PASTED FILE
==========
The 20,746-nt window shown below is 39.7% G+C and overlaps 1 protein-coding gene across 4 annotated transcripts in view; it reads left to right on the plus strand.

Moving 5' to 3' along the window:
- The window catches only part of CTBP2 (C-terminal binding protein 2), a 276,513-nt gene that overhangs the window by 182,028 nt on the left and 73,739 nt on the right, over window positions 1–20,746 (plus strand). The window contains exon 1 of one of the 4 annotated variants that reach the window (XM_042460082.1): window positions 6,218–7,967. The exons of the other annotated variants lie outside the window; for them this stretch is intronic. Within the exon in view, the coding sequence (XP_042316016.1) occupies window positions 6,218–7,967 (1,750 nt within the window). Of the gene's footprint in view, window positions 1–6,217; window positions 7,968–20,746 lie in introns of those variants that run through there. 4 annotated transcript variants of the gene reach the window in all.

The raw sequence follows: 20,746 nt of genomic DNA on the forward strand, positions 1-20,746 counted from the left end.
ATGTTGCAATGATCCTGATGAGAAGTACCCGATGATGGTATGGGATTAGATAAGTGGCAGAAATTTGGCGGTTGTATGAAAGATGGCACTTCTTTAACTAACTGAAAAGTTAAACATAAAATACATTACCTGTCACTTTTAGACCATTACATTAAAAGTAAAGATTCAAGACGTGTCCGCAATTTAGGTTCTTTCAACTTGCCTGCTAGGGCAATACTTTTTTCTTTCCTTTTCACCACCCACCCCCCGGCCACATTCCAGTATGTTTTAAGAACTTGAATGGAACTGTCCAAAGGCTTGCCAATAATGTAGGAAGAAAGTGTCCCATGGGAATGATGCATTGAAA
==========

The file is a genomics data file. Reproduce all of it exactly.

The 20,746-nt window shown below is 39.7% G+C and overlaps 1 protein-coding gene across 4 annotated transcripts in view; it reads left to right on the plus strand.

Moving 5' to 3' along the window:
- The window catches only part of CTBP2 (C-terminal binding protein 2), a 276,513-nt gene that overhangs the window by 182,028 nt on the left and 73,739 nt on the right, over window positions 1–20,746 (plus strand). The window contains exon 1 of one of the 4 annotated variants that reach the window (XM_042460082.1): window positions 6,218–7,967. The exons of the other annotated variants lie outside the window; for them this stretch is intronic. Within the exon in view, the coding sequence (XP_042316016.1) occupies window positions 6,218–7,967 (1,750 nt within the window). Of the gene's footprint in view, window positions 1–6,217; window positions 7,968–20,746 lie in introns of those variants that run through there. 4 annotated transcript variants of the gene reach the window in all.

The raw sequence follows: 20,746 nt of genomic DNA on the forward strand, positions 1-20,746 counted from the left end.
ATGTTGCAATGATCCTGATGAGAAGTACCCGATGATGGTATGGGATTAGATAAGTGGCAGAAATTTGGCGGTTGTATGAAAGATGGCACTTCTTTAACTAACTGAAAAGTTAAACATAAAATACATTACCTGTCACTTTTAGACCATTACATTAAAAGTAAAGATTCAAGACGTGTCCGCAATTTAGGTTCTTTCAACTTGCCTGCTAGGGCAATACTTTTTTCTTTCCTTTTCACCACCCACCCCCCGGCCACATTCCAGTATGTTTTAAGAACTTGAATGGAACTGTCCAAAGGCTTGCCAATAATGTAGGAAGAAAGTGTCCCATGGGAATGATGCATTGAAA